I'd still say Elbow are one of the greatest British bands of the last decade, and this album's worth a listen, but in my opinion it's a long way from their best work. Sorry guys.
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14 of 18 people found the following review helpful
5.0 out of 5 stars A Rocket of a record., 9 Mar 2011
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This review is from: Build A Rocket Boys! (Audio CD)
This is a delightful album from start to finish and I am very glad to see the lads have carefully hewn a blissful, characterful, honest and organic piece of art by doing exactly what they want to do.

The massive highlight for me is "The Birds", a powerful and moving piece with the hypnotic melody taking us on a journey at first floating on top of grimy industrial guitar then over Gabrielesque electronics and suddenly to fly to the heavens on a fulsome sweeping orchestration which was for me literally breathtaking. Guys voice goes from the chanting mantra of the first part to emotional belting, never missing a trick. A really cracking track, very uplifting and chill & tear-inducing. A new Newborn of ever there was one.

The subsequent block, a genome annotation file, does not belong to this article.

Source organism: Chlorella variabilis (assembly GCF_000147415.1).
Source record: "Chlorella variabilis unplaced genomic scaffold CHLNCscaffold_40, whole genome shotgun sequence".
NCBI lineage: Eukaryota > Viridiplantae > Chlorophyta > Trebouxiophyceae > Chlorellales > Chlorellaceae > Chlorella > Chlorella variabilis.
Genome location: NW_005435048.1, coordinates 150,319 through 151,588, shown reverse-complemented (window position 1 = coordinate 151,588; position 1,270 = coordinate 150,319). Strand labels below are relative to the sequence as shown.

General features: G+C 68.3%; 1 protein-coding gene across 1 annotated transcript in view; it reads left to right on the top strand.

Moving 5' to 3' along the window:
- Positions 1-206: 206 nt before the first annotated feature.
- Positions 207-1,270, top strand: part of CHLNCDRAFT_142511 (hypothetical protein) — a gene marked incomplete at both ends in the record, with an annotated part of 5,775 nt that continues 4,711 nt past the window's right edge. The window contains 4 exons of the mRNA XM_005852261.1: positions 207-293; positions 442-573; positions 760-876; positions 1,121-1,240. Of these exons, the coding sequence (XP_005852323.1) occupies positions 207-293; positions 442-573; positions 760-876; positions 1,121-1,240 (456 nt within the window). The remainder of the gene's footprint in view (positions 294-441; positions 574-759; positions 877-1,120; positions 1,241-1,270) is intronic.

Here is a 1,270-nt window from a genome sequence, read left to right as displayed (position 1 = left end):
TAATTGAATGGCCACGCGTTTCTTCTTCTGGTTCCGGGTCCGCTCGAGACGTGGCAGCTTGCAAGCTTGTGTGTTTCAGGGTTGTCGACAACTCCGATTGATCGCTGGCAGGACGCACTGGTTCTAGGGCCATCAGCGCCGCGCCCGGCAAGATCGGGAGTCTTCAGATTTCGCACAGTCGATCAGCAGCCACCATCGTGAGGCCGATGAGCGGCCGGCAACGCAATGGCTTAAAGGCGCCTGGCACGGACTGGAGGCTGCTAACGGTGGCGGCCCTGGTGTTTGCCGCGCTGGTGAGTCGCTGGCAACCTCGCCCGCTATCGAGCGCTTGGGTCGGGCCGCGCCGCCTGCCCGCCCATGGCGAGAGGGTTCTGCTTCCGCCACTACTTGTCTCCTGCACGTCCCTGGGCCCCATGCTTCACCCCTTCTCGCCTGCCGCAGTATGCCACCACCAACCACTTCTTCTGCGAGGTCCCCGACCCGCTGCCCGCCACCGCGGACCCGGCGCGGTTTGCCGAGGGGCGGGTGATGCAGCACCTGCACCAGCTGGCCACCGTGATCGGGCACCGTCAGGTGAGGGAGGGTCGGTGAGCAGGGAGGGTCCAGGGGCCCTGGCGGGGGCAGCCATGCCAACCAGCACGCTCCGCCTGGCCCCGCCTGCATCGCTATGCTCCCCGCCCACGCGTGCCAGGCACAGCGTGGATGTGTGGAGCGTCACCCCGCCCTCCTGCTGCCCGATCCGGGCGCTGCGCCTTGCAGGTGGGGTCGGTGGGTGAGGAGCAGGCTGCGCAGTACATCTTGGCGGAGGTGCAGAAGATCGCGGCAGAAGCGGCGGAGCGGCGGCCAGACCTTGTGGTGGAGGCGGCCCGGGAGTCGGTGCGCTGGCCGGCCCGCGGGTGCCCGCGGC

I've already come to love "High Ideals", thumping bassline and quick tom-toms as a canvas to a clever conversations between guitar, strings and keyboards, it sounds like a musical chain reaction is taking place and there is a vaguely Oriental pentatonic motif punctuating the track. Wonderful textures and so Elbow.

A very untypical track is "The River", a plaintive and undeniably beautiful song, ebbing and flowing like a tide. It is beautifully sparse and delicate like early Kate Bush or possibly later stuff from Cinematic Orchestra. I just wish it was longer.

The album has its eminently chantable anthems in "Open Arms" and "Neat Little Rows" which are typically warm and truly uplifting but I feel it is unavoidable that virtually every TV incidental music technician will be deploying excerpts as soon as they can - you have been warned. Guy's openness and poetic soul are more then evident on track like "Jesus.." and "Dear Friends"

Another unmitigated and unapologetic triumph.